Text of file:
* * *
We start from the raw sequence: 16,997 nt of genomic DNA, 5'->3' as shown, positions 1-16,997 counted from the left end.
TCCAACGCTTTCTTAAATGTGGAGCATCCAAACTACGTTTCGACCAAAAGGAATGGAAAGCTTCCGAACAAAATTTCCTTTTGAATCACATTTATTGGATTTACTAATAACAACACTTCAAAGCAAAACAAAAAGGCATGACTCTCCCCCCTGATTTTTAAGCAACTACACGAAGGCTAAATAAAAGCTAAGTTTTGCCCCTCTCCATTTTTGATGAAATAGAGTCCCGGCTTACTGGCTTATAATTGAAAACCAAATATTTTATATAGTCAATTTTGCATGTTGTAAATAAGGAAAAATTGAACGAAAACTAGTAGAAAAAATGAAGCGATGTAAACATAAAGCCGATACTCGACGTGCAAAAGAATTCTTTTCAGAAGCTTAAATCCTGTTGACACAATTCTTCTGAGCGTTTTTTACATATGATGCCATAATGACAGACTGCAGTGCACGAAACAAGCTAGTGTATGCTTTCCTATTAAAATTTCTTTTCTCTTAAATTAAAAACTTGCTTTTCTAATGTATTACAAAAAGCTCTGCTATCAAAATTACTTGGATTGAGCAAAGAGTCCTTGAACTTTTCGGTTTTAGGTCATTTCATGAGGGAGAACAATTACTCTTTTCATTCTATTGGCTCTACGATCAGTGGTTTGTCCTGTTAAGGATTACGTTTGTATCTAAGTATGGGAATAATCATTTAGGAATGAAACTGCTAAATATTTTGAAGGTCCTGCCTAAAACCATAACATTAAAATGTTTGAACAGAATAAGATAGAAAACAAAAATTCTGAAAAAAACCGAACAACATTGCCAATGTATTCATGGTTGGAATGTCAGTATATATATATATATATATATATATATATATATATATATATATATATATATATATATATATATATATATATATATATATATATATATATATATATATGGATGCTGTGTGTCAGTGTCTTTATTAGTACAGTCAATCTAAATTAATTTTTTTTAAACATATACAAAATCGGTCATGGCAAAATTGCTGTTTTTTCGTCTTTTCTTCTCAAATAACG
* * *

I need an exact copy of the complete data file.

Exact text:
We start from the raw sequence: 16,997 nt of genomic DNA, 5'->3' as shown, positions 1-16,997 counted from the left end.
TCCAACGCTTTCTTAAATGTGGAGCATCCAAACTACGTTTCGACCAAAAGGAATGGAAAGCTTCCGAACAAAATTTCCTTTTGAATCACATTTATTGGATTTACTAATAACAACACTTCAAAGCAAAACAAAAAGGCATGACTCTCCCCCCTGATTTTTAAGCAACTACACGAAGGCTAAATAAAAGCTAAGTTTTGCCCCTCTCCATTTTTGATGAAATAGAGTCCCGGCTTACTGGCTTATAATTGAAAACCAAATATTTTATATAGTCAATTTTGCATGTTGTAAATAAGGAAAAATTGAACGAAAACTAGTAGAAAAAATGAAGCGATGTAAACATAAAGCCGATACTCGACGTGCAAAAGAATTCTTTTCAGAAGCTTAAATCCTGTTGACACAATTCTTCTGAGCGTTTTTTACATATGATGCCATAATGACAGACTGCAGTGCACGAAACAAGCTAGTGTATGCTTTCCTATTAAAATTTCTTTTCTCTTAAATTAAAAACTTGCTTTTCTAATGTATTACAAAAAGCTCTGCTATCAAAATTACTTGGATTGAGCAAAGAGTCCTTGAACTTTTCGGTTTTAGGTCATTTCATGAGGGAGAACAATTACTCTTTTCATTCTATTGGCTCTACGATCAGTGGTTTGTCCTGTTAAGGATTACGTTTGTATCTAAGTATGGGAATAATCATTTAGGAATGAAACTGCTAAATATTTTGAAGGTCCTGCCTAAAACCATAACATTAAAATGTTTGAACAGAATAAGATAGAAAACAAAAATTCTGAAAAAAACCGAACAACATTGCCAATGTATTCATGGTTGGAATGTCAGTATATATATATATATATATATATATATATATATATATATATATATATATATATATATATATATATATATATATATATATATATATATATATATATATGGATGCTGTGTGTCAGTGTCTTTATTAGTACAGTCAATCTAAATTAATTTTTTTTAAACATATACAAAATCGGTCATGGCAAAATTGCTGTTTTTTCGTCTTTTCTTCTCAAATAACG